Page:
Many leading economies are failing to stop their companies from spreading corruption around the world, anti-corruption group Transparency International warned today in its annual progress report on enforcement of the OECD anti-bribery convention.
Fifteen years after the entry into force of the convention, only four of 41 countries signed up are actively investigating and prosecuting companies that cheat taxpayers when they bribe foreign officials to get or inflate contracts, or obtain licences and concessions. Five countries were classified as having moderate enforcement, while another eight had limited enforcement.
“For the anti-bribery convention to achieve a fundamental change in the way companies operate, we need a majority of leading exporters to be actively enforcing it, so that the other countries will be pressured to follow suit,” said Transparency International chair José Ugaz. “Unfortunately, we are a long way from that tipping point, and that means the vision of corruption-free global trade remains far away.”
Twenty-two of the countries party to the OECD Convention are doing little or nothing by way of enforcement. The 22 countries represent 27 per cent of world exports. Transparency International said enforcement is low because investigators lack political backing to go after big companies, especially where the considerations of national economic interest trump anti-corruption commitments. Investigators also often lack the resources to investigate complex white-collar crime.
Governments need to act on secret company ownership
One reason cross-border bribery in international business deals thrives – despite being outlawed – is that investigators lack the resources to track the complex money laundering techniques increasingly used to conceal bribery deals, Transparency International said.
Today corrupt deals are increasingly masked by sophisticated shell companies whose real beneficial owner is not known, even to authorities.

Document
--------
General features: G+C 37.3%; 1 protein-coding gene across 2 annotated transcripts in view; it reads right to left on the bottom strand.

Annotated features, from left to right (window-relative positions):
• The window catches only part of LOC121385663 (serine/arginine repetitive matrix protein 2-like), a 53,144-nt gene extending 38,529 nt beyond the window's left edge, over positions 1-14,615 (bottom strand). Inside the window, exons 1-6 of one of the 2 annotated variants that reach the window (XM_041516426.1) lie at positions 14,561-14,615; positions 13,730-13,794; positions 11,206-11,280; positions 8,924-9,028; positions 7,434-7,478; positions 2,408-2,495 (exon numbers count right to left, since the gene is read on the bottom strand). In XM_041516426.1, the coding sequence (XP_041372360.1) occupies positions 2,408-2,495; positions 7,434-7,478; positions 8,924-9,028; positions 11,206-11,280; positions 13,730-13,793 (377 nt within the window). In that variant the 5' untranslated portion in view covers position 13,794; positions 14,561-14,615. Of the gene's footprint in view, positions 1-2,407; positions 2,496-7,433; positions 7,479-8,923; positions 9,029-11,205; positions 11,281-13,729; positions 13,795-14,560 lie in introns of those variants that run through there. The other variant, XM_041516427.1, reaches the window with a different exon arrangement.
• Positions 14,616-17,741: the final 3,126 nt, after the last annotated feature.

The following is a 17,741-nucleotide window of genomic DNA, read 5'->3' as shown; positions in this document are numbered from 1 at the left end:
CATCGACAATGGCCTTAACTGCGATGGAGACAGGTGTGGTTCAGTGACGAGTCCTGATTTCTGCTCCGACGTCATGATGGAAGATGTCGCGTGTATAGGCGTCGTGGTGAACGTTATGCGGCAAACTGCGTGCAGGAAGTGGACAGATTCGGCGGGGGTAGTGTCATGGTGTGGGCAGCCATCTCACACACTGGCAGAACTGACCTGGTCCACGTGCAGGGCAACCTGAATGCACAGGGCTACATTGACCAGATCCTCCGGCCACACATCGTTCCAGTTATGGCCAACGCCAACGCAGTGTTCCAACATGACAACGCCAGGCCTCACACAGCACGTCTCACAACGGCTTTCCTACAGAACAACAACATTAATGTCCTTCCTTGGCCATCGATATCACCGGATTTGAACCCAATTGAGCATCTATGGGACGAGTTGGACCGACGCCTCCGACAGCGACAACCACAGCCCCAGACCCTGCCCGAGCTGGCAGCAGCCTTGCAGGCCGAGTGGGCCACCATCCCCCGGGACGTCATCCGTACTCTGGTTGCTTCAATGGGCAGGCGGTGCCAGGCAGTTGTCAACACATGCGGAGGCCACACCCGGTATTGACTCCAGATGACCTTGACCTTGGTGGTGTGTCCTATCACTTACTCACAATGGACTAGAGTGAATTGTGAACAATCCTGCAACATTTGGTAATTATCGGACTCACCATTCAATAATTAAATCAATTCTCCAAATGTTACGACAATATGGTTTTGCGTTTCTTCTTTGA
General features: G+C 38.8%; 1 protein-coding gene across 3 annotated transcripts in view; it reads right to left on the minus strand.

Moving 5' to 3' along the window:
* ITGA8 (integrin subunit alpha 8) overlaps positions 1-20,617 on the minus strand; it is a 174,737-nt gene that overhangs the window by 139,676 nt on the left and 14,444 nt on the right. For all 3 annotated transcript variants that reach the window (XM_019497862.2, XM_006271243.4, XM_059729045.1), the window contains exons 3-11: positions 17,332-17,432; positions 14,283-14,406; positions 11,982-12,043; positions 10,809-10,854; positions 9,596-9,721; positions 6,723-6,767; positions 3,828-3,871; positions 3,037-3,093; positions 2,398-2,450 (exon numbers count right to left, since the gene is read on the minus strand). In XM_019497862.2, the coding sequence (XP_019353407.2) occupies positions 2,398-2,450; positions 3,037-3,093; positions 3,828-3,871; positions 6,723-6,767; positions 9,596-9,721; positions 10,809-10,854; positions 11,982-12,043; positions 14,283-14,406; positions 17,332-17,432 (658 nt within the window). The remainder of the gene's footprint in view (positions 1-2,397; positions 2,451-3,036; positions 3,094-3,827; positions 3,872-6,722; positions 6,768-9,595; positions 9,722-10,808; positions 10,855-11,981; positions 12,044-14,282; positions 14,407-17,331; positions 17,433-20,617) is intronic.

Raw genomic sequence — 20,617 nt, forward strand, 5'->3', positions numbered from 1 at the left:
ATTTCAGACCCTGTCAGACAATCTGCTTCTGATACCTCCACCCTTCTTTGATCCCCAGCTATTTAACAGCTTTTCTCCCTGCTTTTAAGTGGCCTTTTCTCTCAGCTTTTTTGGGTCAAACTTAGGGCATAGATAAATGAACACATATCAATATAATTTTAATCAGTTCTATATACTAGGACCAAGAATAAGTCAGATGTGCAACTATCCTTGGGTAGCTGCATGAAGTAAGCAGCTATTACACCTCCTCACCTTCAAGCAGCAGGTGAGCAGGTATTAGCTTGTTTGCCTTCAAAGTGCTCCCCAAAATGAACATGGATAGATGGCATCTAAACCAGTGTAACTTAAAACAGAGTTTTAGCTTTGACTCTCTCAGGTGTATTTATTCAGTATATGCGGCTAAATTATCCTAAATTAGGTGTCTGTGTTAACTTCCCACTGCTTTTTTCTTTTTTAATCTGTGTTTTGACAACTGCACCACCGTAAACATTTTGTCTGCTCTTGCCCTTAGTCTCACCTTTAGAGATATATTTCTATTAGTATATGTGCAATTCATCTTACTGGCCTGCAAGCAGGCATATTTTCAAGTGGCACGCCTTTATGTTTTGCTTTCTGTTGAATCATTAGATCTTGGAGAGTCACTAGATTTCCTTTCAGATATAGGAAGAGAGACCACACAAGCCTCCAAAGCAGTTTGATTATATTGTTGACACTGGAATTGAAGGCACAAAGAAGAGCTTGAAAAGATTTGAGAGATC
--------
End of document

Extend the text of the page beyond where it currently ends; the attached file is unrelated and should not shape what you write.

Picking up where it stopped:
The OECD needs to help authorities work together across borders if they are to keep pace with the increasingly cross-border nature of crime, Transparency International said. The anti-corruption group also reiterated its call on the EU and G20 to ensure the publication of beneficial ownership in public registers of company information.
“Fifteen years should have been enough to enforce these commitments. The OECD has worked hard to make the convention a powerful tool and pushed governments to adopt tough laws. Now it needs to make sure that enforcement authorities have all the support they need to counter the growing power of cross-border crime networks,” Ugaz said.
The Convention was adopted in 1997 and entered into force on 15 February 1999.
The four leading enforcers (Germany, Switzerland, United Kingdom, United States) completed 225 cases and started 57 new cases from 2010-2013. The other 35 countries completed 20 and started 53. Twenty countries have not brought any criminal charges for major cross-border corruption by companies in the last four years.
Canada is the only country to show significant improvement since last year’s report, having significantly improved its foreign bribery law and started several investigations.
Nine of the 20 countries with the least public sector corruption are doing little or nothing to make sure their companies follow the same standards overseas, allowing them to contribute to public sector corruption elsewhere.
Nine of the countries in the G20 are in the little or no enforcement categories, meaning they are failing to meet the goals set in the G20’s anti-corruption action plan.
The Netherlands is scaled as ‘Little or no enforcement’ for foreign bribery.